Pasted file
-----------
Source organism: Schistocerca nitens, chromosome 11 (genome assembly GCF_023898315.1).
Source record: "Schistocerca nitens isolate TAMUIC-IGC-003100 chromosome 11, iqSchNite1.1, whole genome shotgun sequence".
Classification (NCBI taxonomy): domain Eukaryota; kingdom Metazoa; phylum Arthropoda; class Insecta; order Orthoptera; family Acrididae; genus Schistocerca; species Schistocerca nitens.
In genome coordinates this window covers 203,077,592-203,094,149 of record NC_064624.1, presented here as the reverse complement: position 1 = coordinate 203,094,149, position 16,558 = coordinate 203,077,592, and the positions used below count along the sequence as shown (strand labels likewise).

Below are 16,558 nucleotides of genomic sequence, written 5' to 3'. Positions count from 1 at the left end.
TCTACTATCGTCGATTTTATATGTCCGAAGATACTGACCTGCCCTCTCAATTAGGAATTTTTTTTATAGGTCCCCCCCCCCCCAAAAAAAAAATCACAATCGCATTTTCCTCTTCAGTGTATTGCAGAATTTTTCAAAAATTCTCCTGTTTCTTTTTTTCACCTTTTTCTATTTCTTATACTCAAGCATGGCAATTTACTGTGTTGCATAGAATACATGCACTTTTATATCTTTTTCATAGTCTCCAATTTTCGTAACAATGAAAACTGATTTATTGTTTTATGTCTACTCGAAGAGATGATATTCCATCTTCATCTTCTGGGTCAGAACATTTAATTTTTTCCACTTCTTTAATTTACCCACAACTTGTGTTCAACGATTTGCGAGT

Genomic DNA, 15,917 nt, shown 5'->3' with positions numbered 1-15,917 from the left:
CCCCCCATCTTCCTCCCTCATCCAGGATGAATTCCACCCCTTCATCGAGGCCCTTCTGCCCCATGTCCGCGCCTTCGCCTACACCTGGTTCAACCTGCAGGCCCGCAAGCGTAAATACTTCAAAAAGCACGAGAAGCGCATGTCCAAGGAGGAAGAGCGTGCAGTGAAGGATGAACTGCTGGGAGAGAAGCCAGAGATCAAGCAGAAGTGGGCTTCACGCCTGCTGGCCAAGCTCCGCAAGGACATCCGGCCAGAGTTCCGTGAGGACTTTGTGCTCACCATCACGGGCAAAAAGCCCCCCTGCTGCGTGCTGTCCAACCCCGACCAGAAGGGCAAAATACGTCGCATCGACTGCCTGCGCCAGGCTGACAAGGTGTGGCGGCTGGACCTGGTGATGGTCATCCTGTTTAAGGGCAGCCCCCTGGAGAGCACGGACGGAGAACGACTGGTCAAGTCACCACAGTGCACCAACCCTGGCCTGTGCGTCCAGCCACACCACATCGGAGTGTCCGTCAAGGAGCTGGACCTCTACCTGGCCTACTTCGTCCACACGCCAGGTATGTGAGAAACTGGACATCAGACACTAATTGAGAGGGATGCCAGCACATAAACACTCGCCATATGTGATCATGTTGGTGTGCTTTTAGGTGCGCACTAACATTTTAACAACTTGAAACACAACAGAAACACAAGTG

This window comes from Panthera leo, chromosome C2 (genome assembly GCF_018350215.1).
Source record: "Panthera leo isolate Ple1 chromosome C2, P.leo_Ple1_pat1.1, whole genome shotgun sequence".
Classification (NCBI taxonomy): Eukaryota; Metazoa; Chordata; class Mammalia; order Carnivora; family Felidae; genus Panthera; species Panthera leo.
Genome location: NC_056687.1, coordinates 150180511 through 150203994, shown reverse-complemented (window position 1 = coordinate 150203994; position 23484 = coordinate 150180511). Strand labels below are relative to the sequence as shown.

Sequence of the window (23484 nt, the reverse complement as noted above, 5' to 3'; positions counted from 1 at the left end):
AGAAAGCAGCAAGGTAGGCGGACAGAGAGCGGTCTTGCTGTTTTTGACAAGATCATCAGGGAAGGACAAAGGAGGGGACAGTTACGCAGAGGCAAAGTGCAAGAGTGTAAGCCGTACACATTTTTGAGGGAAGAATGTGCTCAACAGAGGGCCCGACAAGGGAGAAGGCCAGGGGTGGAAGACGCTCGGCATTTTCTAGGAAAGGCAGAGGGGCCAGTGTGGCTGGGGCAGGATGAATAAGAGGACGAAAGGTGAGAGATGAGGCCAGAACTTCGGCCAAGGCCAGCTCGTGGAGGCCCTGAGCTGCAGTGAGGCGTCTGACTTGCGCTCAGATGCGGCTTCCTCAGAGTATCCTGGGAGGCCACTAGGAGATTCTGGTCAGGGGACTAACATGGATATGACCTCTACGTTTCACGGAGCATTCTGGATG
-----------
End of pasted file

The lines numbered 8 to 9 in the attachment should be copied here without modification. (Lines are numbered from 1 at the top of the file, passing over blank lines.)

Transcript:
CCCCCCATCTTCCTCCCTCATCCAGGATGAATTCCACCCCTTCATCGAGGCCCTTCTGCCCCATGTCCGCGCCTTCGCCTACACCTGGTTCAACCTGCAGGCCCGCAAGCGTAAATACTTCAAAAAGCACGAGAAGCGCATGTCCAAGGAGGAAGAGCGTGCAGTGAAGGATGAACTGCTGGGAGAGAAGCCAGAGATCAAGCAGAAGTGGGCTTCACGCCTGCTGGCCAAGCTCCGCAAGGACATCCGGCCAGAGTTCCGTGAGGACTTTGTGCTCACCATCACGGGCAAAAAGCCCCCCTGCTGCGTGCTGTCCAACCCCGACCAGAAGGGCAAAATACGTCGCATCGACTGCCTGCGCCAGGCTGACAAGGTGTGGCGGCTGGACCTGGTGATGGTCATCCTGTTTAAGGGCAGCCCCCTGGAGAGCACGGACGGAGAACGACTGGTCAAGTCACCACAGTGCACCAACCCTGGCCTGTGCGTCCAGCCACACCACATCGGAGTGTCCGTCAAGGAGCTGGACCTCTACCTGGCCTACTTCGTCCACACGCCAGGTATGTGAGAAACTGGACATCAGACACTAATTGAGAGGGATGCCAGCACATAAACACTCGCCATATGTGATCATGTTGGTGTGCTTTTAGGTGCGCACTAACATTTTAACAACTTGAAACACAACAGAAACACAAGTG

This window comes from Panthera leo, chromosome C2 (genome assembly GCF_018350215.1).